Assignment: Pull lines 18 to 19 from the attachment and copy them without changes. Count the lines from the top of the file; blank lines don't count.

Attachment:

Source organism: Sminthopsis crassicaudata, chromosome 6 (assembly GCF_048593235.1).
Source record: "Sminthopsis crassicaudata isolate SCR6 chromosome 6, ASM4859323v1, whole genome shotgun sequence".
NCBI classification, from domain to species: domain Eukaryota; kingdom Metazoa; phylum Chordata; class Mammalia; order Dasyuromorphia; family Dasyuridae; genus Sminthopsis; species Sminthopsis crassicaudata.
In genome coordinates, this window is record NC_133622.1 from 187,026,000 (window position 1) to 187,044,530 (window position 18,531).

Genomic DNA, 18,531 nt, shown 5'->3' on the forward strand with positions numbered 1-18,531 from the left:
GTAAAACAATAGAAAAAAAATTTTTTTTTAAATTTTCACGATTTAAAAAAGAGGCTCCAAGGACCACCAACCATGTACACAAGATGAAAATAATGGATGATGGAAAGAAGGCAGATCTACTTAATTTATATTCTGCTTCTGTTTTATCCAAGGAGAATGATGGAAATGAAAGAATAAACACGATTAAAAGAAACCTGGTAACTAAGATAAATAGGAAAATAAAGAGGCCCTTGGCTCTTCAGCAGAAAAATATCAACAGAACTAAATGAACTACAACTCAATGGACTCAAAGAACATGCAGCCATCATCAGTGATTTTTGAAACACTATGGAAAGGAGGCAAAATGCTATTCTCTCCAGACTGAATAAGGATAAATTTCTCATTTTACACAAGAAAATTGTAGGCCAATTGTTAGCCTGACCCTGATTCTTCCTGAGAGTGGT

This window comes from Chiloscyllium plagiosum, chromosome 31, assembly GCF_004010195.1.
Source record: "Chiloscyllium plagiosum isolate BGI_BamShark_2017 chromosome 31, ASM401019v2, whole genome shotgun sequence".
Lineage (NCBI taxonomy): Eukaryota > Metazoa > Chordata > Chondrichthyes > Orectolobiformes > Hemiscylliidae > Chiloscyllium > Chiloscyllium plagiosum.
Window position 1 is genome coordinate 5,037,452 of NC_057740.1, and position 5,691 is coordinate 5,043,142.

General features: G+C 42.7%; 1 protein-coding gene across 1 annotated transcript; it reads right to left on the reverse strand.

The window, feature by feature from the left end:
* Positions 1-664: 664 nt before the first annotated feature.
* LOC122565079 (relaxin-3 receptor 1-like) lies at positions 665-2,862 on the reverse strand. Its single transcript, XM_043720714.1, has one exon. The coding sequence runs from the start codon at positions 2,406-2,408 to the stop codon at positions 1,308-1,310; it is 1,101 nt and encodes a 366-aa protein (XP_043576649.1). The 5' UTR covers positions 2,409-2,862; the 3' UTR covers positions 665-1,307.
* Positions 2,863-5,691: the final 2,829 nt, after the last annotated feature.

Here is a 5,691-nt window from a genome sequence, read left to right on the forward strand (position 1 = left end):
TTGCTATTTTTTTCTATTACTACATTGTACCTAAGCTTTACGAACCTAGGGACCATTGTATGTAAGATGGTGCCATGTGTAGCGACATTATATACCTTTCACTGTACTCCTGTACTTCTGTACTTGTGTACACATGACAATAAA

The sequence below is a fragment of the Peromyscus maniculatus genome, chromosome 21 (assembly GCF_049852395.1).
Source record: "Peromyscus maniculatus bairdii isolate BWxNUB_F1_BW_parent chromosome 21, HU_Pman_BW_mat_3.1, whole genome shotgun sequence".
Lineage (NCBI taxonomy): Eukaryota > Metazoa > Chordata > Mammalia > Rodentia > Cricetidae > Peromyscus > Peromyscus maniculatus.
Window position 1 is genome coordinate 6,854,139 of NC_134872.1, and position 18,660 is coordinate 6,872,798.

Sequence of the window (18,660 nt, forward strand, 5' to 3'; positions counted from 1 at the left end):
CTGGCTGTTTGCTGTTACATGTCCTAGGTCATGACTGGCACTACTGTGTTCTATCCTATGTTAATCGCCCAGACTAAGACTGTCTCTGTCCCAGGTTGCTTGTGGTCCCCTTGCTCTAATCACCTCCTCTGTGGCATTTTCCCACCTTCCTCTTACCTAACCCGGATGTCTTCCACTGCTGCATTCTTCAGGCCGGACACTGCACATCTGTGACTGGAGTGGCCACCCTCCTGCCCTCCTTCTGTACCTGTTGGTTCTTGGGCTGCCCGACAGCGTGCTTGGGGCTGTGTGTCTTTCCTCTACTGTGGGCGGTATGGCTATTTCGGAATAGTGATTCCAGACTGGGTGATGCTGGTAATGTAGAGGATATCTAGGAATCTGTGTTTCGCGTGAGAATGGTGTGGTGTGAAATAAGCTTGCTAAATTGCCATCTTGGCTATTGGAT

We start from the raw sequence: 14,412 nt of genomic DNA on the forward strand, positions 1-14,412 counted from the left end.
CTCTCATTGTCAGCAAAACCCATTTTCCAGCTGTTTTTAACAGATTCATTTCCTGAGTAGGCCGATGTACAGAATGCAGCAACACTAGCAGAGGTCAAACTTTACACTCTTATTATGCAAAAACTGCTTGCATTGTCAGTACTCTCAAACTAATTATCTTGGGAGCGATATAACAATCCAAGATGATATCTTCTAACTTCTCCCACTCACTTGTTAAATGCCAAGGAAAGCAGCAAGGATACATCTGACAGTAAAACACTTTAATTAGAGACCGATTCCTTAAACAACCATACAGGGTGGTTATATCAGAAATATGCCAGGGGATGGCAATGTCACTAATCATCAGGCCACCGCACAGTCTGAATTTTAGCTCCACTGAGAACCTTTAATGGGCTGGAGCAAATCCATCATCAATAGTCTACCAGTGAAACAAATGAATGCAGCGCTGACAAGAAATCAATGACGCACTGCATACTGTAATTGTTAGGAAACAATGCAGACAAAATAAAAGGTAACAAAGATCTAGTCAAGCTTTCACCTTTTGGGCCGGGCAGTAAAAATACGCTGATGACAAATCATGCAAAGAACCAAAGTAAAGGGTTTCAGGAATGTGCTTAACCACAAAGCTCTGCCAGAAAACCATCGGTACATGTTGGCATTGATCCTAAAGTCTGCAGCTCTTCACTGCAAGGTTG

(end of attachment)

The sequence below is a fragment of the Peromyscus maniculatus genome, chromosome 21 (assembly GCF_049852395.1).
Source record: "Peromyscus maniculatus bairdii isolate BWxNUB_F1_BW_parent chromosome 21, HU_Pman_BW_mat_3.1, whole genome shotgun sequence".